The Government had previously hoped to roll out millions of antibody tests, but supplies from China failed to pass sensitivity and specificity tests. 

Ministers will attempt to recoup taxpayers’ money spent on the fingerprick tests after an Oxford University trial found they returned inaccurate results.

That failure was a significant setback because it had been hoped the antibody tests would show who had already built up immunity, therefore offering a swifter route out of lockdown.

In April, however, Professor Karol Sikora, a private oncologist and Dean of Medicine at the University of Buckingham, validated a test kit using samples from staff at his clinics, which were then verified by a private lab.

Around 6 per cent of staff were found to have had the virus but, crucially, under-40s who had tested positive came back negative, suggesting the test may not be useful for the wider population. 

Siemens Healthineers, a German diagnostics and medical imaging firm, also announced on April 23 that it was producing an antibody blood test to identify past coronavirus infections.

The blood tests were expected to be available to large labs by late May, the company said, adding that it would be able to provide more than 25 million tests per month from June thanks to an upgrade to its manufacturing site in Massachusetts.

Another antibody test being pioneered by Oxford University could be available by the end of May, according to Professor John Newton, the UK’s national testing co-ordinator.

What is an antigen test?

An antigen test detects the presence (or absence) of an antigen, not antibodies. An antigen is a structure within a virus that triggers the immune system’s response to fight off the infection. It can be detected in blood before antibodies are made.

An antigen test is effective because it can take a few days for the immune system to build enough antibodies to be detected in a test, however, antigens can be detected almost immediately after infection. So, in theory, the test can tell much sooner whether someone has the virus.

Antigen tests are used to diagnose HIV, malaria and flu. 



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Donald Trump clashes with reporters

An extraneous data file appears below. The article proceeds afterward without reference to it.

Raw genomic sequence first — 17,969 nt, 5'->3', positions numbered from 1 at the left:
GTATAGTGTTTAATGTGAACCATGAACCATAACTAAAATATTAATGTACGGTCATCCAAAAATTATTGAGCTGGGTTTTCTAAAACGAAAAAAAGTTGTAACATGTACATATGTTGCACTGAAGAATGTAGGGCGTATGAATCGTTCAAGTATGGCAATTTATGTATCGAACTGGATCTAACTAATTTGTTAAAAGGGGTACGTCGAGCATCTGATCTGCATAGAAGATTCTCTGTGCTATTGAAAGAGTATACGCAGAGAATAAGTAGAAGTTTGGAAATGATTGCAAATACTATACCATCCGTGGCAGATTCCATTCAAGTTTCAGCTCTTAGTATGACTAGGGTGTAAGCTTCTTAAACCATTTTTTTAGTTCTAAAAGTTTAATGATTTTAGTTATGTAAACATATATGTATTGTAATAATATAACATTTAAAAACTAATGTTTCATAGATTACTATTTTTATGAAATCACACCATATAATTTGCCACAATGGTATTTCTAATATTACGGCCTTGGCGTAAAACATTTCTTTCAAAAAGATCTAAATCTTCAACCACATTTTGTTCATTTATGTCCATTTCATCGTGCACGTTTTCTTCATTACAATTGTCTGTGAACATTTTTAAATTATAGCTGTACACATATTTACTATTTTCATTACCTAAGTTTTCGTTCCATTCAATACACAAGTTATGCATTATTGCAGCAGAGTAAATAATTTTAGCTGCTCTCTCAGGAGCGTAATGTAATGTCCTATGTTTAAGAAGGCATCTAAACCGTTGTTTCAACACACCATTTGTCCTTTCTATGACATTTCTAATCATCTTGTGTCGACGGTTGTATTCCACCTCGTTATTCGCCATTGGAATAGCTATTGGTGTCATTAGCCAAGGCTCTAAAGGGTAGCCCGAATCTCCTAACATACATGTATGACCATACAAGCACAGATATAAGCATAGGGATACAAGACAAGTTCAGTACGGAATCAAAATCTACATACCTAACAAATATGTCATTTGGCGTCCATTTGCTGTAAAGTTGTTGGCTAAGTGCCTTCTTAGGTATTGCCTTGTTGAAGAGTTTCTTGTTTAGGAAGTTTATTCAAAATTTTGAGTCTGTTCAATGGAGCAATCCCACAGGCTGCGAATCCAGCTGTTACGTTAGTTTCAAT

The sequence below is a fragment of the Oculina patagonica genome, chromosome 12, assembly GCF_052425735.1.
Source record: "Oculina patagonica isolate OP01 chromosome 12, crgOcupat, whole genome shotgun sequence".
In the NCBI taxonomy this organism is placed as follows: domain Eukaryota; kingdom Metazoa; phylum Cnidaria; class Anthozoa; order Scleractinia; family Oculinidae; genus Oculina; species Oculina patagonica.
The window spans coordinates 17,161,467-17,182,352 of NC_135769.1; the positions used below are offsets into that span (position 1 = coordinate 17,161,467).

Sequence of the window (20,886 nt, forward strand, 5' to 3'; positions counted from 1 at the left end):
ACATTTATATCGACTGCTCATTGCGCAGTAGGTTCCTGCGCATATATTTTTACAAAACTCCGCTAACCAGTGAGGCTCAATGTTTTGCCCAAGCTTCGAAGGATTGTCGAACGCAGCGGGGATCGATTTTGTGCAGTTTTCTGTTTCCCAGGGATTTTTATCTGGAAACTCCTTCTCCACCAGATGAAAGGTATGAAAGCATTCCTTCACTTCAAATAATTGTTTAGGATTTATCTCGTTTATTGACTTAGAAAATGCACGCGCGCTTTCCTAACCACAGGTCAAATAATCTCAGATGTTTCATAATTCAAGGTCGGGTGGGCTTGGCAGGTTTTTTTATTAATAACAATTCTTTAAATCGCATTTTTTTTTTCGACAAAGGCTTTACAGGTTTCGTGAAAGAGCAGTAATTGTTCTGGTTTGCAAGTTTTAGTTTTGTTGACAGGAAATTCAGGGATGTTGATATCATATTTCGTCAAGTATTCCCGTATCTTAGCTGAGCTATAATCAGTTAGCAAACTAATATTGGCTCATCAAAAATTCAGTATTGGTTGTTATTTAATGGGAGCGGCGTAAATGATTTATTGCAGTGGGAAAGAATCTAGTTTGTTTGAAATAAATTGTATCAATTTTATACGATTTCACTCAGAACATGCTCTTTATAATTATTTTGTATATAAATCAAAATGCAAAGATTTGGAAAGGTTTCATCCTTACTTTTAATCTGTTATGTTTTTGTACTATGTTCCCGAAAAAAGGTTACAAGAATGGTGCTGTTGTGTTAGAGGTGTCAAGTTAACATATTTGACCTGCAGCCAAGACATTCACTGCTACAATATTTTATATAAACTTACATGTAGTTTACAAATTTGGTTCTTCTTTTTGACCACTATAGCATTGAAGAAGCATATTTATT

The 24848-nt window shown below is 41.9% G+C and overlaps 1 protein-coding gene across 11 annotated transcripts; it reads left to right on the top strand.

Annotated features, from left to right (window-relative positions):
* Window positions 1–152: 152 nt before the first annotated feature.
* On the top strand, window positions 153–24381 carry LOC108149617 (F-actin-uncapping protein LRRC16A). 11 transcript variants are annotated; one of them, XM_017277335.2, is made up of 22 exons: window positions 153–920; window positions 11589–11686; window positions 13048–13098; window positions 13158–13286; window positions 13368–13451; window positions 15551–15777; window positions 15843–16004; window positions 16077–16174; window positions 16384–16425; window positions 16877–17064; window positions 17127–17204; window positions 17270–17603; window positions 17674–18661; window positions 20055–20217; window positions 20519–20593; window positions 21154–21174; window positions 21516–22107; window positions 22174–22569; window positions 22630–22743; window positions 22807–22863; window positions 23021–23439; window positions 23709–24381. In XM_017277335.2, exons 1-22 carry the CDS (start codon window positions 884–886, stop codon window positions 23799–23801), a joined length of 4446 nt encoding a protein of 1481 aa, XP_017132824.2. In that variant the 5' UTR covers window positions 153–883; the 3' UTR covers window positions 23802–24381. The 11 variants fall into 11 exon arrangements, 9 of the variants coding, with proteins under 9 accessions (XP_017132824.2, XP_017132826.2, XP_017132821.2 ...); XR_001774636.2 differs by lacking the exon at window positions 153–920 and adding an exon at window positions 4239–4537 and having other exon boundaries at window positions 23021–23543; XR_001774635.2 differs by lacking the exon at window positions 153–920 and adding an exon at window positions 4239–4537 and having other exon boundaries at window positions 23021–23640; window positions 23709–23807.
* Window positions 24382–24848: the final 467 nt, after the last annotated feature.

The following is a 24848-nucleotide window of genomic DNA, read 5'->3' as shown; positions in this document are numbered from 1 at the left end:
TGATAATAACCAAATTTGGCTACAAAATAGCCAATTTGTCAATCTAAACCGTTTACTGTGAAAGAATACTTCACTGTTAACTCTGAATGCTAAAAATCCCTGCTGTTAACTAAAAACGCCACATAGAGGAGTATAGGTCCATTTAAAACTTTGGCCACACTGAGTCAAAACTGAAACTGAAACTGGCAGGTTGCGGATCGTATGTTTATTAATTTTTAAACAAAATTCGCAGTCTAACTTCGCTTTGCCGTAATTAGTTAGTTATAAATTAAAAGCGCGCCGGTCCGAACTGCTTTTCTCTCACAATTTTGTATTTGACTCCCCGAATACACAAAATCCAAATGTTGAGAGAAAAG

A group of California prisoners tried to infect themselves in a futile bid to win freedom, a senior police official said on Monday.

Inmates at a facility in Castaic, north of Los Angeles, were filmed sharing a disposable cup and sniffing a used face mask while crowded together.

“Somehow, there was some mistaken belief among the inmate population that if they tested positive, that there was a way to force our hand and somehow release more inmates out of our jail environment – and that’s not going to happen,” said county sheriff Alex Villanueva.

Some 21 prisoners tested positive in the prison section where the video was shot “as a result of the behaviour”, he added.

The activity came to light as prison officials investigated a broader spike in Covid-19 cases behind bars, with nearly 40 percent of those incarcerated in Los Angeles County now in quarantine.





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UK deaths soar past 8,000 as 866 recorded in last 24 hours in England alone



The Philippines has banned doctors, nurses and other health workers from leaving the country to work overseas in a bid to throw more resources at its own coronavirus outbreak, reports Patrick Sawer.

With the pandemic threatening to overwhelm Phillipine’s fragile healthcare system the Government says it requires all available medics and support staff to remain in the country.

Thousands of health professionals leave the Phillipine to work overseas, many travelling to the UK to work in NHS and private hospitals and in social care.

More than 30,000 doctors, nurses and medical technicians left the Philippines in 2010, according to the latest available data.

But the country has one of the lowest ratios of doctors per population in the region, leaving it ill prepared to cope with the coronavirus pandemic.

The Philippine Overseas Employment Administration has now barred healthcare professionals travelling to work abroad for the duration of the nation’s state of emergency.

The ban covers 14 jobs defined as “mission critical”, including doctors, nurses, microbiologists and pharmacists.

It also includes hospital equipment repair technicians, nursing assistants and laboratory technicians, all of whose skills “reflect the primary function of the organization without which mission critical work cannot be completed and which skills are internally developed and require extensive training, thus, not easily replaceable,” states the order.

The Philippines had 4,076 coronavirus cases as of Thursday, with deaths reaching 203. More than 200 health workers have been infected, with at least a dozen dying from the virus.

According to the World Health Organization there are only six doctors for every 10,000 people in the Philippines, compared to Singapore’s ratio of almost 23 and Malaysia at 15.36.